There's an old grade-school joke that about homework that went something like this: The more you study, the more you know. The more you know, the more you forget. The more you forget, the less you know. So why study?
Substitute "watch TV news" for study, and it still sounds like a joke, but it's not: The more you watch, the less you know. That about sums up the findings of a survey of pre-election knowledge in the U.S. of various domestic and foreign policy issues. Conducted by Justin Lewis and a team of researchers at the University of Massachusetts at Amherst, the survey found that heavy TV news watchers tended to be less-informed about current events than lighter viewers.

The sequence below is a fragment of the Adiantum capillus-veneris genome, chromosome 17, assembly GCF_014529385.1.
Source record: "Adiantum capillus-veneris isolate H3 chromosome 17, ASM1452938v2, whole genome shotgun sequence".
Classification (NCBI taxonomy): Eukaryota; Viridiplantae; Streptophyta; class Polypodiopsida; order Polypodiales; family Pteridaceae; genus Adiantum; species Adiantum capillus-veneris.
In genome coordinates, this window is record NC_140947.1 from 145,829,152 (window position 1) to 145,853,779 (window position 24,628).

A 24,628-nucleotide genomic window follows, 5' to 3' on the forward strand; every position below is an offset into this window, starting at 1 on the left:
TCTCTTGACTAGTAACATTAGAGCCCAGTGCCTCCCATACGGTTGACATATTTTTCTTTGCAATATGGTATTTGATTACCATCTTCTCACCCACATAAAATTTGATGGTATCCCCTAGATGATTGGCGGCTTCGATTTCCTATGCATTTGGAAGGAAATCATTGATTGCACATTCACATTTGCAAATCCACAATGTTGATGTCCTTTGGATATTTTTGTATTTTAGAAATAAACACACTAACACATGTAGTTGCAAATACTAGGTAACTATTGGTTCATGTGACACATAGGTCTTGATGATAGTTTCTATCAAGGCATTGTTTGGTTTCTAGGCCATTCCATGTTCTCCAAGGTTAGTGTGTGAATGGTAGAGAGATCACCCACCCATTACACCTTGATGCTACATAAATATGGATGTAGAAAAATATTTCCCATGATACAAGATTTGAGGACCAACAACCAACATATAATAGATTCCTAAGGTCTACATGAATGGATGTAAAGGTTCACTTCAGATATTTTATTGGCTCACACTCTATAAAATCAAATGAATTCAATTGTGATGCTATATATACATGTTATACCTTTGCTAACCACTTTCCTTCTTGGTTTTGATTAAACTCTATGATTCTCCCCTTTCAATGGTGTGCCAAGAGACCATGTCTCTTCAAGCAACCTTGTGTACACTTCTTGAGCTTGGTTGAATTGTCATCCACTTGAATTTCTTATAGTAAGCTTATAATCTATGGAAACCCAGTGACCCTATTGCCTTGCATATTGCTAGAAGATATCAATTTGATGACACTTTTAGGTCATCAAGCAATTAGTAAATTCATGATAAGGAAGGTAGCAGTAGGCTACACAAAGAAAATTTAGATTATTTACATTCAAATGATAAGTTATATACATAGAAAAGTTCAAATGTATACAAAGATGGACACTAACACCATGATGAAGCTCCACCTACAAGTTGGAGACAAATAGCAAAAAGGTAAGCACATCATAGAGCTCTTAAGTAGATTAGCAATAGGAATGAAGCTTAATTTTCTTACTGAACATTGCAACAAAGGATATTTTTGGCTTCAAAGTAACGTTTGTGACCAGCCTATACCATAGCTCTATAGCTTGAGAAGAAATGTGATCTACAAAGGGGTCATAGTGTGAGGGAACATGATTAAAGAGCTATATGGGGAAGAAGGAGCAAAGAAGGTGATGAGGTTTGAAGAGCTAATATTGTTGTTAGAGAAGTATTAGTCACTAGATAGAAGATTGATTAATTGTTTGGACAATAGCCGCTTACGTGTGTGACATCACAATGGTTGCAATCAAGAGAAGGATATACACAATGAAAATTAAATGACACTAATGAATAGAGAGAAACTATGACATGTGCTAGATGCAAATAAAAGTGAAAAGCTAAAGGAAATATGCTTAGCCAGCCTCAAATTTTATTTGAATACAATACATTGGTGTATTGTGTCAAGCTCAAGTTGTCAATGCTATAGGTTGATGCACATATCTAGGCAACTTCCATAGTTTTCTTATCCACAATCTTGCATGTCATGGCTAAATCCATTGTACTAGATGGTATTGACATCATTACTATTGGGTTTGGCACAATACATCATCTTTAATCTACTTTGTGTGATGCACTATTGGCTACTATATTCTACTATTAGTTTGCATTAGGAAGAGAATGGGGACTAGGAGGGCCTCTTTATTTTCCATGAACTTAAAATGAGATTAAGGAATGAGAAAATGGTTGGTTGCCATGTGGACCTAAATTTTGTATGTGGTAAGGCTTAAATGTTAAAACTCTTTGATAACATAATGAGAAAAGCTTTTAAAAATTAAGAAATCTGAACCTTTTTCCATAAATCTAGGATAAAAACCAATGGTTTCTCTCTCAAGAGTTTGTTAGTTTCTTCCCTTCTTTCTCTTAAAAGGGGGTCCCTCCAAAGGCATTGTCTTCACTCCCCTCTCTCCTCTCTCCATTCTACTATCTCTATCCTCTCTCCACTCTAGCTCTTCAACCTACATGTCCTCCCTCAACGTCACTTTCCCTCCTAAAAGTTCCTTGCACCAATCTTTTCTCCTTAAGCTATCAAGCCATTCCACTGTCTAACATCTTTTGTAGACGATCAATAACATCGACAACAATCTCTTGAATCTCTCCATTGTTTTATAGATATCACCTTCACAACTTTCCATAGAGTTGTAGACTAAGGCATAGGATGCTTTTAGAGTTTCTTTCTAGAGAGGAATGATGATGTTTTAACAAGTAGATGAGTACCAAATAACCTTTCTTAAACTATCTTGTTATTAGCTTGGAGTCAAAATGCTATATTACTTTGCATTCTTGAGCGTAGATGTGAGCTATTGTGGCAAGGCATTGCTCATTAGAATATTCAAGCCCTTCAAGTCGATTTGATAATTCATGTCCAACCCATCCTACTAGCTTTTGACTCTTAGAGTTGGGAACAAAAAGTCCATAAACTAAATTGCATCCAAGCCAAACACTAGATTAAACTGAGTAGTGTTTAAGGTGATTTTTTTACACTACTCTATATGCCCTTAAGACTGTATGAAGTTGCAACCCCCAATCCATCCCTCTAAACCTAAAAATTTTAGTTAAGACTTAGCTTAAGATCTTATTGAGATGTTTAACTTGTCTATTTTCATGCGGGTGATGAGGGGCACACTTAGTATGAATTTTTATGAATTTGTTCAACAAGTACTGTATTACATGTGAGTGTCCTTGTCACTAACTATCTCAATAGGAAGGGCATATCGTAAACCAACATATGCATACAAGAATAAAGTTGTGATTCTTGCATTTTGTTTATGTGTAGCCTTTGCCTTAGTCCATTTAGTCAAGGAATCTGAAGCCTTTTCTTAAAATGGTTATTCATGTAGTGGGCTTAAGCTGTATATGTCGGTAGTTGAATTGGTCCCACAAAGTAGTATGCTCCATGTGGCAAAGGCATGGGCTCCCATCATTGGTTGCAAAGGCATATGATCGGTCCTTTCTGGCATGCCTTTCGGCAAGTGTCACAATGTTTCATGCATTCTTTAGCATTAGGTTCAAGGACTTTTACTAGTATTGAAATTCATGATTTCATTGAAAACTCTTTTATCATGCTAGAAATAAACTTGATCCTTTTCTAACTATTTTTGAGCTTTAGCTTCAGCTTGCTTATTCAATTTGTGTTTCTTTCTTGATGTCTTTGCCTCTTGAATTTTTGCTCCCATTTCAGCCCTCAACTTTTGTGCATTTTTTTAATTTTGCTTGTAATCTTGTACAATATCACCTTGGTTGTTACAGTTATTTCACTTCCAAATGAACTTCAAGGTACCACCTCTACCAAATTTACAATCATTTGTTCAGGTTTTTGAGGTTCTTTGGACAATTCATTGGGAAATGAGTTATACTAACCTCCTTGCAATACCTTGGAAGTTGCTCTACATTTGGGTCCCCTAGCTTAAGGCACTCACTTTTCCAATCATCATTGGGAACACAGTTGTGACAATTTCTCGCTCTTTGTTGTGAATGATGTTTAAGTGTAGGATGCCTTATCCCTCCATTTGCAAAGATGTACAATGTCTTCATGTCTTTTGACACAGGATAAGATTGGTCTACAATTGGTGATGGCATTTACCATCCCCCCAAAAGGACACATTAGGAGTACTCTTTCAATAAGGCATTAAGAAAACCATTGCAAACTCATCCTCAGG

Like many other new items presented by mainstream media, polls can be deceptive. The slightest variation in how a question is asked can yield markedly different results. But while most polls simply try to register what people think, Lewis' survey attempts to assess whether their opinions are informed or not.
The work of Lewis and his colleagues at the Center for the Study of Communication first came to FAIR's attention during the 1991 Persian Gulf War, when we received a copy of their polling data correlating opinion about the war to people's knowledge of basic facts about the Gulf region. As it turned out, those who were glued to the tube were likely to be both less informed and more supportive of Bush administration policy.
That's not only a sad commentary on the current state of TV journalism in the U.S.--it makes a mockery of democracy.